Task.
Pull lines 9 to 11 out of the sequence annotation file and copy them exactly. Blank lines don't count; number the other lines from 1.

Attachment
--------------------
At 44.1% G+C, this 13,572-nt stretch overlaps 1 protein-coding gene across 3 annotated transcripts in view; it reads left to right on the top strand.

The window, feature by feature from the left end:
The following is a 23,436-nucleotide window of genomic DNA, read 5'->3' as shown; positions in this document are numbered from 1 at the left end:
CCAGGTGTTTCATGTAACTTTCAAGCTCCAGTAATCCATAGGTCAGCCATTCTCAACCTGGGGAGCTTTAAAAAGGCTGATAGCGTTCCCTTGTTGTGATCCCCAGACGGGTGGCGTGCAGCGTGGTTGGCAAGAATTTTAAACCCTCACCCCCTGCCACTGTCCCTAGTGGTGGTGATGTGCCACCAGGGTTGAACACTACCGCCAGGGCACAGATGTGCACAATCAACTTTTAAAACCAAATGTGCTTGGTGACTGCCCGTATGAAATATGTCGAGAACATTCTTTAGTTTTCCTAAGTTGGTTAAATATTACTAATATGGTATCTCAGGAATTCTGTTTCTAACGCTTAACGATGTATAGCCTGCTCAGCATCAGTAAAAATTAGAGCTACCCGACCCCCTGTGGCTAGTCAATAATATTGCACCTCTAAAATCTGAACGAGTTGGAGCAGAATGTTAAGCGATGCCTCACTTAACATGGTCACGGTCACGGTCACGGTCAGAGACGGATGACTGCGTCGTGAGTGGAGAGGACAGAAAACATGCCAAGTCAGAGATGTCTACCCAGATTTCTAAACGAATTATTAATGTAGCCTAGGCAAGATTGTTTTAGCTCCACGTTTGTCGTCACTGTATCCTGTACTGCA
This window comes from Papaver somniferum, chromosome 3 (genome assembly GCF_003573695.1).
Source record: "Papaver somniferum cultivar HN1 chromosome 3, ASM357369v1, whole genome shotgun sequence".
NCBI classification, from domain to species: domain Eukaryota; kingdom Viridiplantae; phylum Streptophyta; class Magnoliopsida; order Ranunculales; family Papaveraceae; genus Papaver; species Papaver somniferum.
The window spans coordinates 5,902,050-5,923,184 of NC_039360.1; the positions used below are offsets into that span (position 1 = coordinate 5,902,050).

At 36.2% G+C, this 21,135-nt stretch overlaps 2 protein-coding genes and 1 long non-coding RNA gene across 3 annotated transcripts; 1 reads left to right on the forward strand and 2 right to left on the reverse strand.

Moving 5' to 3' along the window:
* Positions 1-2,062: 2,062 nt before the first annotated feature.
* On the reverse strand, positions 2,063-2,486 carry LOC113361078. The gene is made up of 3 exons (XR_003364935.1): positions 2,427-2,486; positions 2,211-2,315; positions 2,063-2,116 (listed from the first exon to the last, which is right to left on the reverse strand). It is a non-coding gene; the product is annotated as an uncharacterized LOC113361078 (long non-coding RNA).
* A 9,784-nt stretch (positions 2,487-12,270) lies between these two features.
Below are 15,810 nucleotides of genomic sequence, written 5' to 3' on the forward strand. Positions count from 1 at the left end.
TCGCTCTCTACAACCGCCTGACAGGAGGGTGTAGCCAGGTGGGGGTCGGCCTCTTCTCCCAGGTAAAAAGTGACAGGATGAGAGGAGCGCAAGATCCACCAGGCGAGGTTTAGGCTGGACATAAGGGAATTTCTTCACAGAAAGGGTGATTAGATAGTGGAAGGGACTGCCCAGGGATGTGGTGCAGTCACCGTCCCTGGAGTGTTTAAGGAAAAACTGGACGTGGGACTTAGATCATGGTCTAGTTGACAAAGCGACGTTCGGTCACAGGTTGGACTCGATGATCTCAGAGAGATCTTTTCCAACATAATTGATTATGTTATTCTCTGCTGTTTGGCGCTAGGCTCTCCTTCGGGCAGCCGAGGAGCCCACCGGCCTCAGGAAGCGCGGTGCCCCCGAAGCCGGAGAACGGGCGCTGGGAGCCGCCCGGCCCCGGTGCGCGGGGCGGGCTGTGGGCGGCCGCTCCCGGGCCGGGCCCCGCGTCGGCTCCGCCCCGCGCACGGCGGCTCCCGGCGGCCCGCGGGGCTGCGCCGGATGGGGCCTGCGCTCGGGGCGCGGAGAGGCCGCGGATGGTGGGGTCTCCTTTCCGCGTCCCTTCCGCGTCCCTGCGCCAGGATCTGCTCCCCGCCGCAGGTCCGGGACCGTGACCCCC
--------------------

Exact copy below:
At 36.2% G+C, this 21,135-nt stretch overlaps 2 protein-coding genes and 1 long non-coding RNA gene across 3 annotated transcripts; 1 reads left to right on the forward strand and 2 right to left on the reverse strand.

Moving 5' to 3' along the window:
* Positions 1-2,062: 2,062 nt before the first annotated feature.